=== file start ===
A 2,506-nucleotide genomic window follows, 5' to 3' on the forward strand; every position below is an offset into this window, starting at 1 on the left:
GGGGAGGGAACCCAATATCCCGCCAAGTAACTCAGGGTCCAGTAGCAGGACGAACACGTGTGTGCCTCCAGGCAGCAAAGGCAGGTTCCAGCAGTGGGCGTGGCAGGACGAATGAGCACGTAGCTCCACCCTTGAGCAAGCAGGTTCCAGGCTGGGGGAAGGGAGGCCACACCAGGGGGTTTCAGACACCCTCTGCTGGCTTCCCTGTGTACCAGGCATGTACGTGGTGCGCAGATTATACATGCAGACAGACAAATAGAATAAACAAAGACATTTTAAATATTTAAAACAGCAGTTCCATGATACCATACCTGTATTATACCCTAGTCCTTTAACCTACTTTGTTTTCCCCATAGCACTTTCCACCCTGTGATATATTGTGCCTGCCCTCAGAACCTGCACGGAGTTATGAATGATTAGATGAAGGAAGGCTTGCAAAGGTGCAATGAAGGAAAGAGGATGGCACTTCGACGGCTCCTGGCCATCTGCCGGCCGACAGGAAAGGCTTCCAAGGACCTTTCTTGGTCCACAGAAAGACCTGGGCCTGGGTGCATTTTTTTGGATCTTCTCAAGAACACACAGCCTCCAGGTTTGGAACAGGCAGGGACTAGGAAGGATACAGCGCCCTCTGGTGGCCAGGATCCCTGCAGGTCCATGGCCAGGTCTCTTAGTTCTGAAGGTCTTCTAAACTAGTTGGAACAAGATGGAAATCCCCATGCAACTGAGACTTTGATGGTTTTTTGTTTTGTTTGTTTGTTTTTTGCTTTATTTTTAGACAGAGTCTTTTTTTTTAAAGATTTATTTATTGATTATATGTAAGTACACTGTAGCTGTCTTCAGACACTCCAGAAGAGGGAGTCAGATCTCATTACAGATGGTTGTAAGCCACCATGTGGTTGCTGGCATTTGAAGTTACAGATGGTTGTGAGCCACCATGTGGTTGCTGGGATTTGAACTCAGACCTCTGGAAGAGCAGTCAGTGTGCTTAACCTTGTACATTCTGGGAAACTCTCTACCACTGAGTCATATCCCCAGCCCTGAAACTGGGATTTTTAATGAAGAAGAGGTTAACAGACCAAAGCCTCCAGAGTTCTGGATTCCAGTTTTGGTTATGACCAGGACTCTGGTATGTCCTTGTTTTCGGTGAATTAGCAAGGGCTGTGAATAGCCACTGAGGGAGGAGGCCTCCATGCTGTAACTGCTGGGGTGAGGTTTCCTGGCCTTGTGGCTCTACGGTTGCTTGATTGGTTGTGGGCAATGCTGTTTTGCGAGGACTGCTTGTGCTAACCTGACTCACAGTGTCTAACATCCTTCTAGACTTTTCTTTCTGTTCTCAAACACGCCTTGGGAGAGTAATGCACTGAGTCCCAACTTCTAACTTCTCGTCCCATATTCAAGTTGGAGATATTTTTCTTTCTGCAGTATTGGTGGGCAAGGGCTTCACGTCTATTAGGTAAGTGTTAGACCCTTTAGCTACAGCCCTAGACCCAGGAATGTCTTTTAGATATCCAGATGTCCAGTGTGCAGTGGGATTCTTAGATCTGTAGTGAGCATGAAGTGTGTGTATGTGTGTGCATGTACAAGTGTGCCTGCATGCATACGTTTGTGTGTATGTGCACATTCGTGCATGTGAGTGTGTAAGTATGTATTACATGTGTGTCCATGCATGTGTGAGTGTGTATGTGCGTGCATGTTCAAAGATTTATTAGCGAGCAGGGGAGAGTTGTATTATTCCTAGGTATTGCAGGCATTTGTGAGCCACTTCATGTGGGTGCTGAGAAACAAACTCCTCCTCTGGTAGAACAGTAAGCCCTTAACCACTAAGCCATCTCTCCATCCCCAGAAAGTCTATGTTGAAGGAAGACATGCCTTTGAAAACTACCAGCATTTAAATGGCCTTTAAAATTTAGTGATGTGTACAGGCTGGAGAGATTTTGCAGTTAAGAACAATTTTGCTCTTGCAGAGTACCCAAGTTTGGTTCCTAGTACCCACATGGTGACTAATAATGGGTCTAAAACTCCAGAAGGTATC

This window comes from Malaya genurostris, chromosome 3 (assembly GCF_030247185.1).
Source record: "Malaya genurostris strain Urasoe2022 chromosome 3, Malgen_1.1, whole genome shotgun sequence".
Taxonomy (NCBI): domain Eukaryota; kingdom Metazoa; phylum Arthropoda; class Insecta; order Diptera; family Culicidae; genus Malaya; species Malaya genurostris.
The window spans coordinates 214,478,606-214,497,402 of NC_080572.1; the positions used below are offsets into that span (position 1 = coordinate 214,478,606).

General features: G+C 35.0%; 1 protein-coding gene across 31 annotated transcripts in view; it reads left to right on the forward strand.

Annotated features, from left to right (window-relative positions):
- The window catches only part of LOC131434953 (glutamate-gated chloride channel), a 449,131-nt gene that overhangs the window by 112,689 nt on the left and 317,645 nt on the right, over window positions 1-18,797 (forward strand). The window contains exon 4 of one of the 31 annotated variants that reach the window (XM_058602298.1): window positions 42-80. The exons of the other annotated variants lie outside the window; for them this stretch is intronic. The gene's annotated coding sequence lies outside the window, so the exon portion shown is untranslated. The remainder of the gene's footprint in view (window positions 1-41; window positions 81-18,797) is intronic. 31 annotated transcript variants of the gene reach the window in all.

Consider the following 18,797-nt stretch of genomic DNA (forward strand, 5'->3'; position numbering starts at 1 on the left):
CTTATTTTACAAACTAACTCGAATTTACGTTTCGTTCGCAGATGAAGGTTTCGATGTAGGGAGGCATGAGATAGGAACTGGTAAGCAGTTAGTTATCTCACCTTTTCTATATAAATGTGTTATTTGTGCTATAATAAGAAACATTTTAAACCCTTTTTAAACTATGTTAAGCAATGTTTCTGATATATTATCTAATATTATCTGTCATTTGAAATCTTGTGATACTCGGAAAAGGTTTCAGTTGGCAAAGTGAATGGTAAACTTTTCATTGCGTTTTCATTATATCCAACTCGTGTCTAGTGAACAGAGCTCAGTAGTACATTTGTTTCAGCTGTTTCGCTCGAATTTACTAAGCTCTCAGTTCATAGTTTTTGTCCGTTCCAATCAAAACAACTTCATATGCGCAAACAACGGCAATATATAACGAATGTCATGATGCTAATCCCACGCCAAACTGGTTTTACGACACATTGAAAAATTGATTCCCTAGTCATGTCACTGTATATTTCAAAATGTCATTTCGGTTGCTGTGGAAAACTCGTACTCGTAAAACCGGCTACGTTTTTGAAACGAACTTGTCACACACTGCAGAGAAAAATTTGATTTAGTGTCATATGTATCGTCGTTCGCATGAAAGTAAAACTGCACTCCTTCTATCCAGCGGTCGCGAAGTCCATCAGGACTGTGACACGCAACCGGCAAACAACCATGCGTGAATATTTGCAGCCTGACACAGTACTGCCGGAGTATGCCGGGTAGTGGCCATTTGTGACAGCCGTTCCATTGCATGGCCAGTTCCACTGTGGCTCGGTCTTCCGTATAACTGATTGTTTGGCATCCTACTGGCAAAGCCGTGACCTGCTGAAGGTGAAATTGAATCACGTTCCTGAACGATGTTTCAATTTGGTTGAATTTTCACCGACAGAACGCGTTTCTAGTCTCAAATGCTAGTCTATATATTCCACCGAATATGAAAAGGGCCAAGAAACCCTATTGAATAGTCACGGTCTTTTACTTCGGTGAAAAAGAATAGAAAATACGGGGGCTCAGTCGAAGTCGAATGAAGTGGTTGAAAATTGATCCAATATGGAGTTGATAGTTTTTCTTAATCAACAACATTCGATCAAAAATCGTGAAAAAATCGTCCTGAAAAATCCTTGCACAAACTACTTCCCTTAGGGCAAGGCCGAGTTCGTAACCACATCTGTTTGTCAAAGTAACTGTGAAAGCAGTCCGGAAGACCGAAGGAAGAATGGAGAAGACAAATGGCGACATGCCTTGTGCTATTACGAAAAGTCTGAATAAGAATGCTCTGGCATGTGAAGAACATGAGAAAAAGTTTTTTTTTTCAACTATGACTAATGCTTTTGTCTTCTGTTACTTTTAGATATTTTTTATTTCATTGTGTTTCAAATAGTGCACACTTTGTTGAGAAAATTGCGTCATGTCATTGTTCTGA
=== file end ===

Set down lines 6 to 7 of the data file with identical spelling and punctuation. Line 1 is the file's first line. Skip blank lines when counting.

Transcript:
The window spans coordinates 214,478,606-214,497,402 of NC_080572.1; the positions used below are offsets into that span (position 1 = coordinate 214,478,606).

General features: G+C 35.0%; 1 protein-coding gene across 31 annotated transcripts in view; it reads left to right on the forward strand.